That said, I believe that constructive feedback is essential for development. If someone left a review that said “I simply do not like this book”, I would be ok with that. If someone said “I do not like this book because it was filled with typos”, I would re-read the whole book again and ask the book bloggers in my network to re-read it to see if they can find the typos. If there were typos, I would get them corrected. If there were no typos, I would ignore it and move on. I believe in asking myself “what can I do better?”

Another example of this is the time I received an email from someone telling me that they were not pleased with my podcast service. I asked for feedback on where I went wrong. The person said that they called and spoke with someone who was very rude to them. That was the most hilarious email to me because my number is not published on my website and all communications with me are restricted to online, so whoever this person called did not work with me or for me. I laughed it off and moved on.

Your attitude to rejection is one that I think many writers, myself included, can learn from so it is great to have your voice in the online support system of the writers community. How has finding this online network helped you with your career?

There’s this saying I once read – ‘blowing out someone else’s candle doesn’t make your own candle burn brighter. Rather, lighting up someone else’s candles makes the room brighter.’ I have received a lot of help from strangers I connected with online and it truly was humbling. Even though there is a lot of bad in the world, my experience reminds me that there are good things in the world too. That’s why I try to help others other wherever I can. For instance, I have a page on my blog where other authors can submit either a chapter of their book or an interview with a character from their book for me to publish on my blog. Even if only one new person finds out about that book, I see that as a plus.

You have done so much in your career so far, but what are your next steps?

I mentioned earlier that after my mother passed away, I struggled with her death. It took me a long time to get to a better place as I was struggling with unresolved grief. A number of guests on my podcast, The Segilola Salami Show, shared how they suffered with unresolved grief too. This got me thinking of ways that I could help more people. That’s how I created my soon to launch online course: COPING WITH UNRESOLVED GRIEF: USE WRITING AS A FORM OF THERAPY TO HELP YOU MOVE ON WITH YOUR LIFE AND CAREER AFTER AN EMOTIONAL LOSS WHEN YOU DON’T WANT TO OR ARE NOT READY TO TALK ABOUT HOW YOU FEEL!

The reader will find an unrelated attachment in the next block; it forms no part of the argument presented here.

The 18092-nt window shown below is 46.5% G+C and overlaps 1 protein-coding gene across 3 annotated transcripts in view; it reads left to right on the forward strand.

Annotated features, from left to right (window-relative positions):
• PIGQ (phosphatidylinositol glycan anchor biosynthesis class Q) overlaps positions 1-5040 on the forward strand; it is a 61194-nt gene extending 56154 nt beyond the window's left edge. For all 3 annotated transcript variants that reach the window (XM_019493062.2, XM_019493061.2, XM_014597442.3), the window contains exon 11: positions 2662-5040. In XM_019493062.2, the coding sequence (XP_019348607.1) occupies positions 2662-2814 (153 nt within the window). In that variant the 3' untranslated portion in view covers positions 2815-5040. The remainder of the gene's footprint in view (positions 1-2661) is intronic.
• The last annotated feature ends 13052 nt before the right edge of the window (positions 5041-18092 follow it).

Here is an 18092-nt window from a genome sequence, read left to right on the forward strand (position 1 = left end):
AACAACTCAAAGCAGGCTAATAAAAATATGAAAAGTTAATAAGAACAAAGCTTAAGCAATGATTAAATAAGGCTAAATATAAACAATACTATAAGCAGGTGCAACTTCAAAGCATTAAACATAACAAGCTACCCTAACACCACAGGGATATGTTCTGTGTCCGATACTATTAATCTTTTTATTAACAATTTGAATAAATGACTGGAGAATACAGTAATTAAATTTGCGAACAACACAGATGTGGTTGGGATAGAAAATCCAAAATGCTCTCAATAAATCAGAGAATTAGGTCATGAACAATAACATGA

On the course, I hope to help people who are struggling to move forward with their grief and this can be grief of any kind, not just grief from the death of a loved on. I’ll share Grief Resolution Formula I created which helped me move forward with my own grief, establish a new career path and be a happier me.

You see, at the height of my grief, I couldn’t function. I used to work as a pharmacist and whenever I thought about going to work I broke down. I remember being on my ward one day and seeing so many sick people physically crushed me. My mum’s heart just stopped working one day as it was already enlarged from Lupus, and the last x-ray she had said she was a heart attack waiting to happen. As a health care professional, I had the most crushing physical pain from the guilt I was feeling that I couldn’t break free of. I went through the whole cycle – from being a well paid pharmacist to being unable to get out of bed to becoming homeless to picking myself up and starting a new path.

The new me wants to help others. I think of my course as a revision class – I was once where you are and I want to share my notes so that you can graduate that class to be where I am today.

It sounds like the most incredible course – one that I am sure will help many, many people and bring with it a whole new wave of fulfilment and success for you. Speaking of success, what has been your biggest career highlight so far?

Everything I have done so far, considering where I have been, is been a highlight. Before my mother passed away, I did not imagine I would be doing the things I am doing now, but if I had to pick I would say my biggest achievement has been self teaching myself how to build a WordPress website from scratch.

What advice would you give to any aspiring writers out there?

Writing is the easy bit, the real hard work comes afterwards!

If you could sum up your outlook on life in one statement, what would it be?

When I look at my daughter, I know that failure is NOT an option.